Welcome to Europe’s best party. I’m sure none of you are strangers to the revelries of Carnival, to fancy dress parades, giant floats and the madness happening before Lent begins. Carnival can be dated back to Roman times, and every city, town and village in Europe celebrates its own way.
I’ve been touring Carnival celebrations for years now, and nowhere have I seen it celebrated with as much passion and sentiment as in Cologne – locally known as Kölner Karneval. The town is literally swept away in a sea of colors, music and dance for six days. Over a million people take the streets and locals won’t miss the celebration for anything in the world.
It’s the party to end all parties – and here are 7 tips for you to enjoy Carnival in Cologne at its best.
1. Choose when to visit
Carnival parades in Cologne happen over a course of 6 days, with every day different celebrations. Festivities kick off on the Thursday before Ash Wednesday with ‘Women’s Carnival’, and conclude with the burning of the ‘Nubbel’, a straw figure, on Tuesday night.
On Friday there are parties and parades all over town, and on Saturday evening the ‘Ghost Parade’ takes place, the only parade the public is allowed to join. Sunday is Family Day, when groups of schoolchildren from all over Cologne march around the city with their floats. The biggest parade is the one happening on Rose Monday, with over 70 large floats from Cologne’s official carnival groups.
The Rose Monday parade is definitely impressive, with marching bands and groups of cheerleaders opening each float, but crowds can be overbearing. Sunday is another great day to visit as the atmosphere is more subdued.
2. Choose where to watch the parade
Being close to the parade is part of the fun. You’ll get to appreciate the colorful floats and costumes, the music and festive atmosphere, with people screaming Kolle Alaaf – the carnival motto, meaning Cologne above all – and throwing Kamelle (sweets) to bystanders. Make sure you bring some bags along to take all the Kamelle home with you!
With up to a million people in the streets, picking a good spot to watch the parade can be a challenge. The area around the Dom is indeed scenic, but it’s also where crowds are at their worst. We recommend avoiding the Dom and the Heumarkt area, and heading instead to the backstreets just off Neumarkt, or near the beginning of the parade. Check this map for the details of the carnival parade.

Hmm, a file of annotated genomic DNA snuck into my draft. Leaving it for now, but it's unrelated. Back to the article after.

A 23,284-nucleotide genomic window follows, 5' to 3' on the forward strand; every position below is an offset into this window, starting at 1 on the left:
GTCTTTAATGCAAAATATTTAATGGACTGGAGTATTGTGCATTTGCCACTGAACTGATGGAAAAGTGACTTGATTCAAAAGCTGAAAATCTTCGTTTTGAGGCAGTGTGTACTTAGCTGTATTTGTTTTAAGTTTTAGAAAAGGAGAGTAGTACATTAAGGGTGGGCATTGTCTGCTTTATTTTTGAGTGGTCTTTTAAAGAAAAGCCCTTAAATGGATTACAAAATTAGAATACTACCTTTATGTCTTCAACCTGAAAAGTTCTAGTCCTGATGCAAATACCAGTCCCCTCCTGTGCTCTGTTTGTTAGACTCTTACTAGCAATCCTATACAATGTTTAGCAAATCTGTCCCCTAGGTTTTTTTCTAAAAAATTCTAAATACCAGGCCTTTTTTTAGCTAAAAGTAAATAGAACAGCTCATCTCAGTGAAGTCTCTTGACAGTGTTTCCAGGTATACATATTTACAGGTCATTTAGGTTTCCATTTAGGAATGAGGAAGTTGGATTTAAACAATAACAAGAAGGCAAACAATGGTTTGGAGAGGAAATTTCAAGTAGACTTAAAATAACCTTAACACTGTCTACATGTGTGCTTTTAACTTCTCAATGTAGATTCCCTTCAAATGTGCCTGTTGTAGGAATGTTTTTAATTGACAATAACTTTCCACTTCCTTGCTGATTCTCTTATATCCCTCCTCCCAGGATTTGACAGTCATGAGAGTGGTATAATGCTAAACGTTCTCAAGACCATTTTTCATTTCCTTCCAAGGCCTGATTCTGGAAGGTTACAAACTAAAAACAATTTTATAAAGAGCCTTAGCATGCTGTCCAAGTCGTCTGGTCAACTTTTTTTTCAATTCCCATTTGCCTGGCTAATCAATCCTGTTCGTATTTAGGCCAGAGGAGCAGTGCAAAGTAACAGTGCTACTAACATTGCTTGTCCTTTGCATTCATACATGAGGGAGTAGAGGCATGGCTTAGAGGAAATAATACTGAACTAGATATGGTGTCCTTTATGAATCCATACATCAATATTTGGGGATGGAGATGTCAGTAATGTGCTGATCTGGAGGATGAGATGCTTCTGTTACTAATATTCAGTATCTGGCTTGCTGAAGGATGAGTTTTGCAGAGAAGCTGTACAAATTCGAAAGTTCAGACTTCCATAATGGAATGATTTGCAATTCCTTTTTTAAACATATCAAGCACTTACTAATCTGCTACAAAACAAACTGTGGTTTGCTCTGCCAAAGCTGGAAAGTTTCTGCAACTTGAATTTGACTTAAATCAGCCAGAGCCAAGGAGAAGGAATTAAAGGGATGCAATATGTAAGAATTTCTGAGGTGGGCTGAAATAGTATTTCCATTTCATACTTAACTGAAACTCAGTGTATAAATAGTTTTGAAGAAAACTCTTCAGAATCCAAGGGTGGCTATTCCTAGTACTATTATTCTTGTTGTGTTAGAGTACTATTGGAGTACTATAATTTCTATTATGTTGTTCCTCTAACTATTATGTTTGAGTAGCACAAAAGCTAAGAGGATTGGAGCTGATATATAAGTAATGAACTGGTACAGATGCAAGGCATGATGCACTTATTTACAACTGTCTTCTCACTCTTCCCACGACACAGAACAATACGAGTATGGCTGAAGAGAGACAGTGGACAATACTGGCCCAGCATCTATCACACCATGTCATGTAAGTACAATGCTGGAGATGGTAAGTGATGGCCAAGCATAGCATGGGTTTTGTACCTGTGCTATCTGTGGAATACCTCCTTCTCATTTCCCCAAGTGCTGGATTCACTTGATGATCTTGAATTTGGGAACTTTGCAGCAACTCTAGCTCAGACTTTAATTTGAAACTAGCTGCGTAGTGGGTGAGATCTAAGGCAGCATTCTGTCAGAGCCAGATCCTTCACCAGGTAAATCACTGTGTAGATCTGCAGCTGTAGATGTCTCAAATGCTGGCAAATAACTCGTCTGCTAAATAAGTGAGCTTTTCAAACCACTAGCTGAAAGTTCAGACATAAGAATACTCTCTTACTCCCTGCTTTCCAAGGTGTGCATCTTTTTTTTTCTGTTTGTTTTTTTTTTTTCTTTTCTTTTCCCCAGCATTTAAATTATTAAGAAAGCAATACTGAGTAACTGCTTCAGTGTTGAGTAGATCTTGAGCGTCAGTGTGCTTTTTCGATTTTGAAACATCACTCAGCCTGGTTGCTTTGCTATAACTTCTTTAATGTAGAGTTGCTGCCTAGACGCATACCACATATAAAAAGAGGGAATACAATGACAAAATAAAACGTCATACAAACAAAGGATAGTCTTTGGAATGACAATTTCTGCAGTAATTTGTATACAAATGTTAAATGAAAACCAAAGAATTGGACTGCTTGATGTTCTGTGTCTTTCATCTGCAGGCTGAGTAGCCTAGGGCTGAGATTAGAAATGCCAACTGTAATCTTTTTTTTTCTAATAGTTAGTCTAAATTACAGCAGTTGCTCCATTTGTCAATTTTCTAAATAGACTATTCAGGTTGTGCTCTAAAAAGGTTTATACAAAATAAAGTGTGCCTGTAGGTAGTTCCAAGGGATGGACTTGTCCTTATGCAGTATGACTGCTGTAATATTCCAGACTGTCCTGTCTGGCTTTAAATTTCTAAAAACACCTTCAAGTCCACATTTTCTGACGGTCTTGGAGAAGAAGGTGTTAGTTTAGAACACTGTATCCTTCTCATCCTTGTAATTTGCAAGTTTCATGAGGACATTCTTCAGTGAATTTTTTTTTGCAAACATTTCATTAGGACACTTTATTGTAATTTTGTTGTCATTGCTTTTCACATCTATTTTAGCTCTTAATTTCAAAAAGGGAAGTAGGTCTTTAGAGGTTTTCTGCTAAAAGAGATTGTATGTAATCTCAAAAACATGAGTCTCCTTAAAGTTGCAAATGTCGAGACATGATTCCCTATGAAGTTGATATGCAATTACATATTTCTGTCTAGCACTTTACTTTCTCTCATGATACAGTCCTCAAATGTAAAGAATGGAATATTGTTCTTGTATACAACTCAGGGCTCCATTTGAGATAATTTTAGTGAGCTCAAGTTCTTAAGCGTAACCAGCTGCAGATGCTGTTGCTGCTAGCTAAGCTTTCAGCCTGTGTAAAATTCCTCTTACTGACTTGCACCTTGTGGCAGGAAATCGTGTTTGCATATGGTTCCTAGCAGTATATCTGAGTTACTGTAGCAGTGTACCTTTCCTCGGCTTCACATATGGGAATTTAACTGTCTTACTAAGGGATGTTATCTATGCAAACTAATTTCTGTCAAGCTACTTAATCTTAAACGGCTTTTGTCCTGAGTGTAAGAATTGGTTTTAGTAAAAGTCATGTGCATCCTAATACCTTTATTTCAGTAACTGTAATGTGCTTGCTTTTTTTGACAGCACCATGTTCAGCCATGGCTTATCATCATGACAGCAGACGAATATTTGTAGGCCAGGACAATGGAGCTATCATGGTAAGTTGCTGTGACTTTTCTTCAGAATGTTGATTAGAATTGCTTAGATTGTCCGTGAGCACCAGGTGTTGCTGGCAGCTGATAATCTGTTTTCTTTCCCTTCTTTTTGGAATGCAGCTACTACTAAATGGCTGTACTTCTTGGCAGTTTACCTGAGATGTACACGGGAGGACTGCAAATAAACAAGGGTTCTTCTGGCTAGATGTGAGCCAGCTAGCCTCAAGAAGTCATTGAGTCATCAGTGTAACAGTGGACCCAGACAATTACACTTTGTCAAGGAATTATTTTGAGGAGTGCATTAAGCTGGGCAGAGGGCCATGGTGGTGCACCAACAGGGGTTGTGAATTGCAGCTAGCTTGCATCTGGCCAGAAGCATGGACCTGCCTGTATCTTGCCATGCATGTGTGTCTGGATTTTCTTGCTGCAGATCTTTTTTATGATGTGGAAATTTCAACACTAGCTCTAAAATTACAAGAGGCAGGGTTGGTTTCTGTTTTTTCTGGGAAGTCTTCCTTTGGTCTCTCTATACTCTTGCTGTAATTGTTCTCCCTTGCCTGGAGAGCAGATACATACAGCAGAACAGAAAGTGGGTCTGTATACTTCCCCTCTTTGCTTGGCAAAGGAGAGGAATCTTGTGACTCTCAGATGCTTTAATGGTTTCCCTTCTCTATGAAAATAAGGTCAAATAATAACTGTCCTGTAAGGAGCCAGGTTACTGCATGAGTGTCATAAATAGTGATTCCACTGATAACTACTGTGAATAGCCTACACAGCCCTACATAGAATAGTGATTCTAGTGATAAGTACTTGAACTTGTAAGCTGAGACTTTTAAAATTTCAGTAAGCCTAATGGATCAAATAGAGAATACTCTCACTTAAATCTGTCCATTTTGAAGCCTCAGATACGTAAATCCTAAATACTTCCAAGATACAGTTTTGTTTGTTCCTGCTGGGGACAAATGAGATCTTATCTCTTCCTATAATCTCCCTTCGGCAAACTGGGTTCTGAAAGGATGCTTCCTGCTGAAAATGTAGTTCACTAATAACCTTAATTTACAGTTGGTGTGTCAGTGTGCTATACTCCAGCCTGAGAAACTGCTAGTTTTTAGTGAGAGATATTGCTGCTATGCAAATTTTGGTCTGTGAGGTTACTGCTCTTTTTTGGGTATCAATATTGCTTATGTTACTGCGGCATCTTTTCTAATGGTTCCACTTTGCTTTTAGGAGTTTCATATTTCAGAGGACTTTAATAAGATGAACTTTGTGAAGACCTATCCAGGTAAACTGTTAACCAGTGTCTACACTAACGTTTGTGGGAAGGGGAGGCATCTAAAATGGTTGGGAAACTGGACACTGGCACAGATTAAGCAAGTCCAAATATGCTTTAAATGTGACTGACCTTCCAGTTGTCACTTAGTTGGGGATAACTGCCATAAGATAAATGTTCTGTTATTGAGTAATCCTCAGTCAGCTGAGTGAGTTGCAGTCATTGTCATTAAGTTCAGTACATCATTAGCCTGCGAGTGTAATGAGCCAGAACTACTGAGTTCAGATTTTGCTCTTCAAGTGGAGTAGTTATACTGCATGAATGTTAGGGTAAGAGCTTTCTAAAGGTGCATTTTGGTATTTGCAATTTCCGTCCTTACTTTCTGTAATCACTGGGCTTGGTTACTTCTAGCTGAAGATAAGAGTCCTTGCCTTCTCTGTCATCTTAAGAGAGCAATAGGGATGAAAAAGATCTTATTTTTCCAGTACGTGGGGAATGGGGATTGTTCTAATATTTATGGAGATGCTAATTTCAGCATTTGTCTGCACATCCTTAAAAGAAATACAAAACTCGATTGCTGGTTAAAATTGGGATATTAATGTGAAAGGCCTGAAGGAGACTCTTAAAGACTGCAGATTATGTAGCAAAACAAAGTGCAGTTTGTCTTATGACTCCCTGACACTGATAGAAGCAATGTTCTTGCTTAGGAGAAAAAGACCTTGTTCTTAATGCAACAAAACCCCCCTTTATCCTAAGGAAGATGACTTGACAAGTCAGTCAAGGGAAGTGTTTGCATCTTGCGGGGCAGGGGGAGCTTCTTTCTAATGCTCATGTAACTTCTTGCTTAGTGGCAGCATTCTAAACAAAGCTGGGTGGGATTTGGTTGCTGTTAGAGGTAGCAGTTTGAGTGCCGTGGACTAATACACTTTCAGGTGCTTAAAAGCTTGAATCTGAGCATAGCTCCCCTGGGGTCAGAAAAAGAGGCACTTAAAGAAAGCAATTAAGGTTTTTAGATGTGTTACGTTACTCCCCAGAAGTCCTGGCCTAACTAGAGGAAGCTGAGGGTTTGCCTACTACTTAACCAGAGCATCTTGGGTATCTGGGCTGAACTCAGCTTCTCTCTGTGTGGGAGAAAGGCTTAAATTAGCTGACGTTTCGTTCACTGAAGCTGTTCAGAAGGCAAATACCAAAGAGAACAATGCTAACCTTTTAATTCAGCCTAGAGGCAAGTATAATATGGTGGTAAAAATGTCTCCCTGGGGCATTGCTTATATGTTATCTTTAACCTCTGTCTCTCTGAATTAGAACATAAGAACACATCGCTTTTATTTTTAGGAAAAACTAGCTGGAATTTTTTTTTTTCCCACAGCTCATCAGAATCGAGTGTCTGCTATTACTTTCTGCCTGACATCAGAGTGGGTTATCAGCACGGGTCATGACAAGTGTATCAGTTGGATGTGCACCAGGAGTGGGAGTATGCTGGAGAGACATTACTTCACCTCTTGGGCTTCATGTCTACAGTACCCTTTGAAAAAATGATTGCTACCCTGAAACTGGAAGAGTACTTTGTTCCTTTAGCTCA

3. Pick a fancy dress
You simply cannot visit carnival without fancy dress. You can bring your own or rent/buy one when you get to Cologne, or even just grab a wig or a silly hat from one of many stalls around the city center. If you opt for a full-blown fancy dress, remember you’ll be on your feet for most of the day, so choose something practical – an 18th century Venetian-style dress will probably be hard to manage.
Also, don’t forget that Carnival happens in the middle of winter so be prepared for temperatures that can dip below zero – a Monsters Inc style jumpsuit or cavemen’s outfit should do the trick!
4. What to do at night
The parades happen in the afternoon, and after they’re over the party continues at pretty much every single bar, restaurant and home around the city. Parties in bars and restaurant usually follow a similar format – copious amounts of Kolsch, Cologne’s very own beer, streamers and confetti and Carnival music playing all night long. If you speak a bit of German, don’t worry if you can’t make any head or tail of the songs – they’re all in Cologne dialect.
Bars around the city center are likely to be packed – head out of the city center to a place like Agnesquarter, Südstadt or Ehrenfeld for a more manageable situation.
5. What to eat and drink during Carnival
Do you want the short answer? Eat street food (think currywurst, doner kebab, falafel and the like) and drink Kolsch, Cologne beer served in tiny glasses. There will be stalls serving beer all over the city, or you can pick up some bottles at a corner store.
If you’re planning on partying the whole day and whole night, make sure you eat a good breakfast as those Kolsch add up really quickly and you don’t want to get too drunk too soon!
6. Burn the Nubbel
On Carnival Tuesday, the Nubbel is ceremoniously set ablaze in Cologne. This straw effigy must take responsibility for all wrongs committed during the carnival season.
People congregate outside numerous pubs to absolve themselves of their past transgressions- setting fire to this figurine symbolically relinquishes them from any misdeeds they may have indulged in throughout that period, as per popular superstition.
7. Getting to Cologne and around
Carnival is super high season in Cologne, and flight prices tend to be steep. We recommend taking the train instead – the city is a very busy railway hub with lots of trains coming from every corner of Europe, so they’re not likely to be sold out. Most German trains don’t require reservations – we travelled into Cologne from Copenhagen and out to Paris and didn’t need to book our seats in advance.
To get around Cologne you can use the excellent public transport system, with trams and U-Bahn reaching every corner of the city. The carnival area is compact enough to be navigated on foot – it takes about 20 minutes to walk from Neumarkt to Heumarkt, and a further 15 to reach the Dom and Hauptbahnhof.
8. Is the carnival in Cologne safe?
The atmosphere of Carnival in Cologne is festive, relaxed and welcoming, and locals will be more than willing to help you if you’ve lost your way or your group. I have never felt threatened or endangered in any way – there’s lots of police and security around the parades.
However, as always with crowds, pickpockets are rife, so keep your belongings close.